With the arrival of Europeans brought about new changes in the development of towns. They first developed some coastal towns such as Surat, Daman, Goa and Pondicherry. The British after consolidated their power in India developed three main cities - Mumbai, Chennai and Kolkatta as the administrative headquarters and trading centres. With the extension of domination they developed new towns, depending on its location, purpose and resources. The newly developed towns are known differently as hill towns, industrial towns, court towns, railway station towns, cantonments and administrative towns.
Unique features of urbanisation under the British
In the beginning of eighteenth century, the policies of the British proved harmful to the process of urbanisation. Later, the economic policies followed by the British led to the rapid transformation of India’s economy into a colonial economy and development of cities.
With the help of one–way free trade predominance of British, Indian manufacturing industries were destroyed. The effect of this wholesale destruction of the Indian manufacturing industries, led to the ruin of the millions of artisans and craftsman. There was a sudden collapse of the urban handicrafts industry which had for centuries made India’s name in the markets of the entire civilised world.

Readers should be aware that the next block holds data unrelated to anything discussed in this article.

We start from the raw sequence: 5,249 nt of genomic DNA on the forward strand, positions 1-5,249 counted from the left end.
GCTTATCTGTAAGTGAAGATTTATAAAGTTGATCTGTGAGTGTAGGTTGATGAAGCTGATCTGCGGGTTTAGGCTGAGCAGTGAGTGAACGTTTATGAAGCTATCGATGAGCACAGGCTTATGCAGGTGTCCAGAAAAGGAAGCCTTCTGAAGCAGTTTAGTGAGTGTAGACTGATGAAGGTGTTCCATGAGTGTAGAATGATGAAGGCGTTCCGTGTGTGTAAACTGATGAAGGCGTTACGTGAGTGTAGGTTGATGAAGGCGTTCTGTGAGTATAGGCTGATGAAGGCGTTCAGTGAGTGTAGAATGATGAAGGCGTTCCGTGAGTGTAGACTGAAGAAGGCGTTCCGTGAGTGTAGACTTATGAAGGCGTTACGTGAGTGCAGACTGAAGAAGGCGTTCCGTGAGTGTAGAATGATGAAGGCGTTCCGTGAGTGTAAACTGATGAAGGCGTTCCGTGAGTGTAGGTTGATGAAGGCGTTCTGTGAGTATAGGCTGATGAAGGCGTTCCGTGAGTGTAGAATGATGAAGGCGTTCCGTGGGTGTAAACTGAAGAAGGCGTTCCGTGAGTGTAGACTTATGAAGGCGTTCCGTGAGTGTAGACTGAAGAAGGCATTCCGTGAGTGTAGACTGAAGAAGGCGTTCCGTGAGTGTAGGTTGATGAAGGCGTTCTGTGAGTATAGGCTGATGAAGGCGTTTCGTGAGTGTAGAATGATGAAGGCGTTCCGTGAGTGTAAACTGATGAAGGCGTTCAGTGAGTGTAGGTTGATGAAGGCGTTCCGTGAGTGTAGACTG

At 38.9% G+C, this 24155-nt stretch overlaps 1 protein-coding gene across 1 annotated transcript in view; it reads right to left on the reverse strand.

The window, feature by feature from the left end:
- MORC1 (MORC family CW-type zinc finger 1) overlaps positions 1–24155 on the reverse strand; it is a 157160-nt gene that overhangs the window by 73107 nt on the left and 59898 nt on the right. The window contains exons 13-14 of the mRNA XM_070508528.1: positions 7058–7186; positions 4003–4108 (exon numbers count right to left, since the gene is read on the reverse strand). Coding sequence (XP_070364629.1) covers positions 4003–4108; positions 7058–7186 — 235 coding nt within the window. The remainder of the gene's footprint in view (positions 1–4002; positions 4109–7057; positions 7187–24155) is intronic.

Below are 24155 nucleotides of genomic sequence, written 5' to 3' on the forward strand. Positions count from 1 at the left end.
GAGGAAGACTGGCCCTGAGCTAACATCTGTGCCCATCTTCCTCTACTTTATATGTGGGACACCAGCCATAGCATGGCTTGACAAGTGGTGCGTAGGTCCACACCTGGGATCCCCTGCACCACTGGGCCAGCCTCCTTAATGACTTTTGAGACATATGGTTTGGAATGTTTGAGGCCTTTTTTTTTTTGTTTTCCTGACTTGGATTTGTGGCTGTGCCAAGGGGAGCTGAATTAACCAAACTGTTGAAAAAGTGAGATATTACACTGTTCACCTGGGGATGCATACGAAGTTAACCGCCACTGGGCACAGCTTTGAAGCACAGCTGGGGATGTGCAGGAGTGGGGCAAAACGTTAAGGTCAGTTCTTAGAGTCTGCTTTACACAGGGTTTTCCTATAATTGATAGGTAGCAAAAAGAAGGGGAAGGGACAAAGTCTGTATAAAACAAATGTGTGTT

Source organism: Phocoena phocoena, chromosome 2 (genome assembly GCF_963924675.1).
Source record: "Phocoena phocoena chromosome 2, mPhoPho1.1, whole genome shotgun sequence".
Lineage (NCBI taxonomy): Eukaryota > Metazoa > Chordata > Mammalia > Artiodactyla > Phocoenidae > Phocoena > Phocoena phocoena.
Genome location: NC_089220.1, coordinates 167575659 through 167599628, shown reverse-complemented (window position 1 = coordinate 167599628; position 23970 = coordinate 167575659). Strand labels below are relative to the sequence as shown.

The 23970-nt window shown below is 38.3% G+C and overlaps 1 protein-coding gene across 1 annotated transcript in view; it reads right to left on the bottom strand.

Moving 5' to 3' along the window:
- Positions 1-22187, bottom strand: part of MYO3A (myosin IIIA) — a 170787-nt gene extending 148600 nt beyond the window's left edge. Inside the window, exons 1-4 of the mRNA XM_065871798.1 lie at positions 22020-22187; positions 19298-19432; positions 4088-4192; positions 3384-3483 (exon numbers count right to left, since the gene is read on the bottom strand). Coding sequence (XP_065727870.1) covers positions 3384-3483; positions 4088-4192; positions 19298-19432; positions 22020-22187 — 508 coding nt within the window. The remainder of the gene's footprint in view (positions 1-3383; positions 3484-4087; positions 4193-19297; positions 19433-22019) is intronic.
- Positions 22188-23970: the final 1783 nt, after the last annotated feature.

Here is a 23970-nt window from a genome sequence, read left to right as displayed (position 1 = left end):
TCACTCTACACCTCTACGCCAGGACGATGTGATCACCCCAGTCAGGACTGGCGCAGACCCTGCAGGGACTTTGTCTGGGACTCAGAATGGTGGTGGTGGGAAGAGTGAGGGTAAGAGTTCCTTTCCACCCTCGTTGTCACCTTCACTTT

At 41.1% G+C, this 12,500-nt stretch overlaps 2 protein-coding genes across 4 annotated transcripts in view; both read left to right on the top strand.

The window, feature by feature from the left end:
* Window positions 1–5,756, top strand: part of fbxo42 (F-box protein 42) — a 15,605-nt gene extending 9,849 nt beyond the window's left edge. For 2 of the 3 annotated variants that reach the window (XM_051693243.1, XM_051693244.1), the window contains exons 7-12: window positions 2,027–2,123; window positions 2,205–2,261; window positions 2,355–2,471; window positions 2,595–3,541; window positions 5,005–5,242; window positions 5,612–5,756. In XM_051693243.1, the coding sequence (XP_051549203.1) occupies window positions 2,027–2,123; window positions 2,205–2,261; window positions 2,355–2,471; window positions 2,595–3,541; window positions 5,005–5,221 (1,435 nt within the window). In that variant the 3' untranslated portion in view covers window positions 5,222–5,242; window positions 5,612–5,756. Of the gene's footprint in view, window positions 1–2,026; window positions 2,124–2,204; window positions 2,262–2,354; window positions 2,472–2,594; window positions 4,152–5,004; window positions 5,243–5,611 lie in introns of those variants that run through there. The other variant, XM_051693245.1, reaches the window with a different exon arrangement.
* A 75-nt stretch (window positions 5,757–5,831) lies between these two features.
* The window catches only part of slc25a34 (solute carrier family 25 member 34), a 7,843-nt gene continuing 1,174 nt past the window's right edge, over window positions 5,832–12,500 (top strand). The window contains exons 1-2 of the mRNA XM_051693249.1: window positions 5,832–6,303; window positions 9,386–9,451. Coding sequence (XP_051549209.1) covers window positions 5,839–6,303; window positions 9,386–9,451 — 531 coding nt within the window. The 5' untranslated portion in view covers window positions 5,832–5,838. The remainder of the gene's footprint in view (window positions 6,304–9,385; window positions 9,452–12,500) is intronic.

Towns and cities long famed for their specialized products gazed continually shrinking market. As a result, old populous manufacturing towns such as Dacca, Murshidabad, Surat and Lucknow lost their previous importance. The entire industrial structure crashed down under stiff competition of imported goods.
The traditional industrial base of Indian cities, made by the indigenous handicraft production was destroyed by Industrial revolution. The high import duties and other restrictions imposed on the import of Indian goods into Britain and Europe led to the decline of Indian industries. Thus, India became the agricultural colony of Britain.
The transformation of India’s economy into a colonial one – a market for the manufactures and source for the supply of the raw materials to her industries hit hard the industrial and commercial base of a number of towns.
The gradual erosion of king’s power led to the demise of towns associated with their rule. Agra once an imperial city in the first quarter of 19th century was surrounded by extensive ruins all around. The native rulers lost their kingdom to the British by means of various policies of the colonial power.
Another factor which contributed to the decline of the urban centres of the pre-British period was the introduction of the network of railroads in India since 1853. The introduction of the railways resulted in the diversion of trade routes and every railway station became a point of export of raw materials. The railways enabled British manufactures to reach every nook and corner of the country and uprooted the traditional industries in the villages of the country.
III. The Growth of New Urban Centres
British developed new centres of trade like Calcutta, Madras and Bombay on the eastern and western coastal areas. Madras (1639) Bombay (1661) and Calcutta (1690), cities which the British largely created and fortified. All those were earlier fishing and weaving villages. Here they built their homes, shops and churches as well as their commercial and administrative headquarters.